Right now, I'm struggling to finish the Bloodlines series. There's many reasons for my slowdown that I won't get into here today. I'm going to focus on one, and it's the one that afflicts all writers if we're honest with ourselves.
Some call it Imposter Syndrome. Some call it Fear of Failure. What ever you call it, whatever it is, we all have it. It's the fear that the art we've made isn't any good.
And [deity of your choice] help us, we want that reassurance that we aren't wasting our time by spending hours scribbling or typing words. Are they good? Are they crap? Who knows? We sure as hell don't.
Newbies especially want that reassurance. And never is that more evident when one of them approaches me with a few pages or a couple of chapters and wants me to read them. My standard response has become "Show it to me when it's finished."
The general response is along what you would expect if I had asked to ass-fuck their grandmas with a dildo instead.
The few who get over being initially offended ask, "Why do you need to see the whole thing?"
Writing fiction is storytelling. I don't know if your story has the basics. A protagonist. A beginning, a middle, and an end. A certain je ne sais quoi that ensnares me regardless of your typos and bad grammar. A few pages of pretty writing tells me nothing.
That's like asking me what your bread tastes like when we are standing in your field of uncut wheat. It's meaningless and irrelevant.
Usually at this point, the newbies have the same look in their eyes that they would if I'd just hit their dog with my car, got out, and kicked the corpse a couple of times for good measure.
So I gently ask, "Have you finished anything? Another novel? A short story perhaps?"
I'm still waiting for my first yes. Hell, I'm still waiting for one of these newbies to send me their completed novel.
And I think that's the hardest part of this art form. The part that separates the real writers from the wannabes. You have to finish what you start. Sure, that first novel may be a total piece of shit (mine sure was), but so what?
The real question to consider--did you have fun doing it?
But first, you have to finish that story before you'll ever know if it was fun.
If I have to give you a SPOILERS warning before talking about this movie, you have had a very sad life, and you need to start watching animated Disney princess movies--STAT!
This is pretty much a scene-for-scene remake of Disney's 1991 animated version of the classic French fairy tale and using the music by Howard Ashman and Alan Menken. The lush costuming and scenery are reminiscent of Hollywood musicals of the '30's and '40's.
Emma Watson's Belle is a little more millennial angsty than her animated counterpart. Ewan McGregor once again ably fills the shoes of an older actor who originated the role, in this case the late Jerry Orbach as Lumiere. Kevin Kline brings much needed depth to Maurice
There are a few slight changes to the story which only adds to the characters' motivations. Beast uses his mirror to show Belle her parents' old apartment in Paris and what really happened to her mother. Beast also opens up a bit talking about his relationships with his own parents, and how he allowed them to affect his personality. Finally seeing Gaston's obsession during the battle at the castle, LeFou switches sides, defends the castle staff, and gets his own happily ever after during Belle and Beast's wedding.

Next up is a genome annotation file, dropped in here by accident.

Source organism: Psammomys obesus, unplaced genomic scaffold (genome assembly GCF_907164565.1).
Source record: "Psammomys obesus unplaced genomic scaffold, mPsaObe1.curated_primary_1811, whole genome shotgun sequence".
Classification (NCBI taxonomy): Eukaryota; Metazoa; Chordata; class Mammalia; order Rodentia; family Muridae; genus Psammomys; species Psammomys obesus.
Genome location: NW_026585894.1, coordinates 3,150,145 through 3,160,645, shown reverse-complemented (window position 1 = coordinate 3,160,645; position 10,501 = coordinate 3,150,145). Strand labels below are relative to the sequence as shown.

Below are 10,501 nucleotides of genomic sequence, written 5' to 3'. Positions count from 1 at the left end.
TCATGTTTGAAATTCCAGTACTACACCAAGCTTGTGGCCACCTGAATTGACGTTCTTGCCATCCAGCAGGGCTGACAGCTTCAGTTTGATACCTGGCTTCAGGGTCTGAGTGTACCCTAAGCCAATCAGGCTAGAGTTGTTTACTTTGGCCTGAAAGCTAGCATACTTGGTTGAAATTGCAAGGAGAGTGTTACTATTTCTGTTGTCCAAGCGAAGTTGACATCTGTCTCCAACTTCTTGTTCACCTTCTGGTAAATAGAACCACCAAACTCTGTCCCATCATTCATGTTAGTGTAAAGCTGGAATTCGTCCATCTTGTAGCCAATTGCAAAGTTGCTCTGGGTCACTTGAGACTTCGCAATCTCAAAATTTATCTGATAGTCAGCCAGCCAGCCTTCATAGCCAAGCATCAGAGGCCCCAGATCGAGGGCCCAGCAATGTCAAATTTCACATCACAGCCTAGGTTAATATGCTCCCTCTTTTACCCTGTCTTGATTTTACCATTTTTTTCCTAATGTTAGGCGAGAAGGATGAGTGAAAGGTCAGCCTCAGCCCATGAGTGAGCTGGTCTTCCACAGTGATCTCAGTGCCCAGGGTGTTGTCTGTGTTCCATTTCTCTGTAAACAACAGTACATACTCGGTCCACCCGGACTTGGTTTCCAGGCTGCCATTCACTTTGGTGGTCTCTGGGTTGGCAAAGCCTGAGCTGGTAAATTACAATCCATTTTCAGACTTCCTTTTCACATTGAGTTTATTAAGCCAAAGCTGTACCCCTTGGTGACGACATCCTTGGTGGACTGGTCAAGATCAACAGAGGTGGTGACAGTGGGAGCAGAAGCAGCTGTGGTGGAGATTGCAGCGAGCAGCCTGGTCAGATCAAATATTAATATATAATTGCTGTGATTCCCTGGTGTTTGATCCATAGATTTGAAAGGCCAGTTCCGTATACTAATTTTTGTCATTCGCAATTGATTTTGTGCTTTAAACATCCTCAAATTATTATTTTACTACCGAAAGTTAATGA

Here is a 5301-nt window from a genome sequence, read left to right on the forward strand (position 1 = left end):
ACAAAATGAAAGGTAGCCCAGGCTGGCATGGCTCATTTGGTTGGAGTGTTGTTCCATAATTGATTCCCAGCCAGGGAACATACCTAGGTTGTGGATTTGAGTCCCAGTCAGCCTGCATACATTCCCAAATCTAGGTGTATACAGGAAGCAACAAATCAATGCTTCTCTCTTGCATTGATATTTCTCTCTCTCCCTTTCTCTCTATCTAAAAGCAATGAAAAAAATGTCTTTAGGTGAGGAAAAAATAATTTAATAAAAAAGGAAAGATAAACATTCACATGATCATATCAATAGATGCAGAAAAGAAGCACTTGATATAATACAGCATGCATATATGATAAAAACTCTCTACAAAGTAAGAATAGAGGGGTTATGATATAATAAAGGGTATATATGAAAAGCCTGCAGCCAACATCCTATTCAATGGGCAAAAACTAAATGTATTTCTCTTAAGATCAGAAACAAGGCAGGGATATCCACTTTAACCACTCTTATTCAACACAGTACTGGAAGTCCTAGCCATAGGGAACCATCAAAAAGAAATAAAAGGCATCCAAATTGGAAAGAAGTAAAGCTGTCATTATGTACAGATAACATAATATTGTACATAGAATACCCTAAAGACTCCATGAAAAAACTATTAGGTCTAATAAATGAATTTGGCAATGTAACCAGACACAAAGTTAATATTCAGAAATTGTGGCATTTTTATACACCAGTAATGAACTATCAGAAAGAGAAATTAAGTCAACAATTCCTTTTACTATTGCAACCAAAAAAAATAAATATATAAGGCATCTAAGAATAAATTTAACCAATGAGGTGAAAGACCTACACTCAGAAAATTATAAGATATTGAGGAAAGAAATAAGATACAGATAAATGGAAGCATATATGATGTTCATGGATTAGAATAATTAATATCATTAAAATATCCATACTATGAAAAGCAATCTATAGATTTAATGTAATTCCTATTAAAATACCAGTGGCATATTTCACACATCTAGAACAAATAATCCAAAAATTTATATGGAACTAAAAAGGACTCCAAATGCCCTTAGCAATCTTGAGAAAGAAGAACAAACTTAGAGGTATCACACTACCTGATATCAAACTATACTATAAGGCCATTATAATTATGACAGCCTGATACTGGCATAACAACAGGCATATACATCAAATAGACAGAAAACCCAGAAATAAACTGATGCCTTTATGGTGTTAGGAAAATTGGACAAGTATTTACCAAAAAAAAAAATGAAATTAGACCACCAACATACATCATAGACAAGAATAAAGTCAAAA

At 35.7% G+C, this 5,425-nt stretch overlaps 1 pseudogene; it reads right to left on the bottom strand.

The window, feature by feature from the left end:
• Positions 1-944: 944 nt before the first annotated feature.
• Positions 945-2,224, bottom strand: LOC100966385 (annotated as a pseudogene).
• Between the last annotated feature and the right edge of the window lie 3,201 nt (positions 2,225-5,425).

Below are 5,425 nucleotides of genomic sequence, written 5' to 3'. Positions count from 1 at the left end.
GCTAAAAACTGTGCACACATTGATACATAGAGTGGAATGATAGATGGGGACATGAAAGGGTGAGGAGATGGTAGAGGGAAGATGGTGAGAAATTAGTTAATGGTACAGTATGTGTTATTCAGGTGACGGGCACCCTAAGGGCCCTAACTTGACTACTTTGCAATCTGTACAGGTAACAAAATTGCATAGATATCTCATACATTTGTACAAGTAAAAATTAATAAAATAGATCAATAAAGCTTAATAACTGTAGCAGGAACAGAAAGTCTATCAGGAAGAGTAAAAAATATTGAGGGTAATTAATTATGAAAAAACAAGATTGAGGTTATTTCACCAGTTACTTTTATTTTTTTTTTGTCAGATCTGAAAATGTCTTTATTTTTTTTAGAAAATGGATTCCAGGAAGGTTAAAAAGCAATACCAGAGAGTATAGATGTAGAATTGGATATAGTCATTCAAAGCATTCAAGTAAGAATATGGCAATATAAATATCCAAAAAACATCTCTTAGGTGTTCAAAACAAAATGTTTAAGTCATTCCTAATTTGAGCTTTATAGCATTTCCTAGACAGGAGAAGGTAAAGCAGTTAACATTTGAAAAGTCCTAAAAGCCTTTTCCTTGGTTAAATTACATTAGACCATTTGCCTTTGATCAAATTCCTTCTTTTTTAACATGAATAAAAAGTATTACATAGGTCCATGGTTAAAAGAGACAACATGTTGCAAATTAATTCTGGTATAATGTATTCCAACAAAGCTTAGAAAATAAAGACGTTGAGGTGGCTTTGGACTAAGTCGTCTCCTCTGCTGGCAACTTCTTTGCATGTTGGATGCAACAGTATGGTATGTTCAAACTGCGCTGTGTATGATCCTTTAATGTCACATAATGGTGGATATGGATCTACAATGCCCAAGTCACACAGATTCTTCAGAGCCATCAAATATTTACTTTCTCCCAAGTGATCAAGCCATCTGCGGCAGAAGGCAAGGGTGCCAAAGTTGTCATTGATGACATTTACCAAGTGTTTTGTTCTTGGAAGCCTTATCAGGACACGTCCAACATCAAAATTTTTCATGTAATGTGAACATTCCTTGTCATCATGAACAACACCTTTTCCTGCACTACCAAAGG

Overall, I give this movie 10 stars out of 10 because it makes my heart happy and I left the theater still singing the tunes. And I want to go see it again this week.
Indie writers have this tendency to freak about modern marketing. They generally seem to go one of two ways: either they promote the hell out of only one or two books or they panic and don't market at all.
The really big mistake I think a lot of writers make is failing understand their own work and target it to an inappropriate audience. I see a lot of new writers in the game make the same mistake the Big 5 make--they through spaghetti at the wall and see what sticks. But they have no idea why something sticks.
I will say this, and it is just my opinion--permafree isn't working like it used to. Too many readers feel they've been burned by the writers, but bad writing and incoherent stories weren't the only problem.
A subset of readers will only accept or download free books. I'm not talking about folks on a limited budget. I'm not dissing those people. I've been there. I know what it's like when you don't have a choice between food and heat. When even having a TV was a luxury out of my reach. I was lucky my county library was within walking distance. And I ended up buying copies of the very same books I enjoyed through the library system.
I'm talking about those folks who feel entitled to anything they want for free. Those who mock anyone for being stupid to pay. Those who openly pirate. Those people are going to pay you anyway, so including them in your marketing plan is probably not in your best interest.
And these types of folks are an example of what I mean. You need to target your marketing efforts towards people likely to have an interest in and the wherewithal to buy your book. Not everyone on the planet will want to read your book no matter how great your book is. So get over the idea that your book is for everyone NOW!
Let's start by looking at my own family. Mom's into sweet romance. My father-in-law reads military history. Genius Kid loves manga and military sci-fi. Dad secretly reads my X-men comics. My sister is a major horror fan.
Now, let's pretend none of these people are my family. How would I market my sword-and-sorcery novels to them?